Legacy prescribing of certain drugs, such as antidepressants and proton pump inhibitors (PPIs), is common, according to a study published in the November/December issue of the Annals of Family Medicine.

Polypharmacy is a key clinical challenge for primary care. Drugs that should be prescribed for an intermediate term (longer than 3 months, but not indefinitely) that are not appropriately discontinued could contribute to polypharmacy.

The researchers named this type of prescribing legacy prescribing. Commonly prescribed drugs with legacy prescribing potential include antidepressants, bisphosphonates, and proton pump inhibitors (PPIs). They evaluated the proportion of legacy prescribing within these drug classes.

Primary Care Practice

Dee Mangin, M.B.Ch.B., D.P.H., from McMaster University in Hamilton, Ontario, Canada, and colleagues analyzed data from the McMaster University Sentinel and Information Collaboration (MUSIC) Primary Care Practice Based Research Network.

The authors used data from 50,813 adult patients from 2010 to 2016 to calculate rates of legacy prescriptions for antidepressants (>15 months), bisphosphonates (>5.5 years), and PPIs (>15 months).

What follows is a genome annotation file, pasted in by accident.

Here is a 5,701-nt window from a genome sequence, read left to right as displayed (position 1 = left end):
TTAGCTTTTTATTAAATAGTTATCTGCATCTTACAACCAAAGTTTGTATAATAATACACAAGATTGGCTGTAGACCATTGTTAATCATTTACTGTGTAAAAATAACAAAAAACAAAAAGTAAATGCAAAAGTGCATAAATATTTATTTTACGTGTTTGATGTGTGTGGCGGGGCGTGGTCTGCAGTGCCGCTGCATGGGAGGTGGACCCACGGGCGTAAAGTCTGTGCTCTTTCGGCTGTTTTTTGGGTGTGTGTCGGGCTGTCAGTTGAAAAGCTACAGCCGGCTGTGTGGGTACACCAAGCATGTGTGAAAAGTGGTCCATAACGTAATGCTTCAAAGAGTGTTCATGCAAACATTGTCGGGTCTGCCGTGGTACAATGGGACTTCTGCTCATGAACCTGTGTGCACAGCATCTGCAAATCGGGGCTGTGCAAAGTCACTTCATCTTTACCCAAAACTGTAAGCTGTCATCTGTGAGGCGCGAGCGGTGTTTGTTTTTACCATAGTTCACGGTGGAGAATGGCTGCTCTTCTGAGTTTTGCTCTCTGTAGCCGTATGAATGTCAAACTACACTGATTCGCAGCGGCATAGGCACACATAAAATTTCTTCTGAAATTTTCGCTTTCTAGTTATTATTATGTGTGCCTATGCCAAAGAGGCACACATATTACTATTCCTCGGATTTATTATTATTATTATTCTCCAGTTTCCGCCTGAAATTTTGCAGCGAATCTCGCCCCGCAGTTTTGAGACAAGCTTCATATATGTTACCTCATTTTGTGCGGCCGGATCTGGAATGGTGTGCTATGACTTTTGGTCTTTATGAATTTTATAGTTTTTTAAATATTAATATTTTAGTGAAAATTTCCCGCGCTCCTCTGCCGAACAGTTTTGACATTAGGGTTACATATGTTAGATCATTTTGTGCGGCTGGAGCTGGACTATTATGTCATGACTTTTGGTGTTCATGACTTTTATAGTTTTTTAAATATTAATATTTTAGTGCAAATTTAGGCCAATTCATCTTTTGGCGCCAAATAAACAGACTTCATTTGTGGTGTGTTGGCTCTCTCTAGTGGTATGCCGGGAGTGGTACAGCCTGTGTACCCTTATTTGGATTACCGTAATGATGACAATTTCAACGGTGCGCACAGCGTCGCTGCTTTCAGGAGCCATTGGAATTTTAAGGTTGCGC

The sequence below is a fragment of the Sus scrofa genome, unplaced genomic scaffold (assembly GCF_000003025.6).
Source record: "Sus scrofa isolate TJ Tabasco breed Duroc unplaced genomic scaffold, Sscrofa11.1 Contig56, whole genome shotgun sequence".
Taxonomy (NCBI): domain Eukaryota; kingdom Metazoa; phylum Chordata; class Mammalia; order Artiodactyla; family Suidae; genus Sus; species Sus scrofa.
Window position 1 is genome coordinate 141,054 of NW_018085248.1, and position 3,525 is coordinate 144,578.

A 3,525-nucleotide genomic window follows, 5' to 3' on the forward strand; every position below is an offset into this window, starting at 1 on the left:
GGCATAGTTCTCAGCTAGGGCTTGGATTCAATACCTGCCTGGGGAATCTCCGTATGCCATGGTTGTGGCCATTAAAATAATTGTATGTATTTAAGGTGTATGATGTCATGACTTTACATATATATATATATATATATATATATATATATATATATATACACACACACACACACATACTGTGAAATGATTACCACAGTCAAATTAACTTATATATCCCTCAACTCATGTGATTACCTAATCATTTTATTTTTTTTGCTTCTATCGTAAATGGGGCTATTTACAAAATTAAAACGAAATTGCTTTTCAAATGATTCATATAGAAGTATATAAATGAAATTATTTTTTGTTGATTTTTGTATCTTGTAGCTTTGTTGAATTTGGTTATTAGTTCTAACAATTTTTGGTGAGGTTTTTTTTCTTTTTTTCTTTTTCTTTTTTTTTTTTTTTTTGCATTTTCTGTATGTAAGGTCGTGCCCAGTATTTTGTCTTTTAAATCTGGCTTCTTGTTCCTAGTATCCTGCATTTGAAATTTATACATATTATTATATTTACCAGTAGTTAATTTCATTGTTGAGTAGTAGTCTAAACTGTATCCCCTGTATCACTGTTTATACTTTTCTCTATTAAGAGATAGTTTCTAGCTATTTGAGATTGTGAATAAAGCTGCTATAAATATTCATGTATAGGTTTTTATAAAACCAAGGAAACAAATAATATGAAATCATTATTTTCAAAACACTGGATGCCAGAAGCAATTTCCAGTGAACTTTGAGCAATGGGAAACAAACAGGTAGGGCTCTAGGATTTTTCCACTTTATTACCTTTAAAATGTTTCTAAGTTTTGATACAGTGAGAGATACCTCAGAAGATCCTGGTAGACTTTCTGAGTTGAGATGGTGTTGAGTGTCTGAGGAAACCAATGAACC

The researchers found that 46% of patients had a legacy prescription (3,766 of 8,119) for antidepressants at some time during the study period, 14%(228 of 1,592) had legacy prescriptions for bisphosphonates, and 45% (2,885 of 6,414) had legacy prescriptions for PPIs.

Many patients held current prescriptions. For all legacy prescriptions, the mean duration of prescribing was significantly longer than that for nonlegacy prescriptions. A potential prescribing cascade was seen with concurrent legacy prescriptions for both antidepressants and PPIs.

The proportion of patients having a legacy prescription at some time during the study period was 46% (3,766 of 8,119) for antidepressants, 14% (228 of 1,592) for bisphosphonates, and 45% (2,885 of 6,414) for PPIs.

Many of these patients held current prescriptions. The mean duration of prescribing for all legacy prescriptions was significantly longer than that for non–legacy prescriptions (P <.001). Concurrent legacy prescriptions for both antidepressants and PPIs was common, signaling a potential prescribing cascade.

"These data demonstrate the potential of legacy prescribing to contribute to unnecessary polypharmacy, providing an opportunity for system-level intervention in primary care with enormous potential benefit for patients," the authors write.

The phenomenon of legacy prescribing appears prevalent. These data demonstrate the potential of legacy prescribing to contribute to unnecessary polypharmacy, providing an opportunity for system-level intervention in primary care with enormous potential benefit for patients.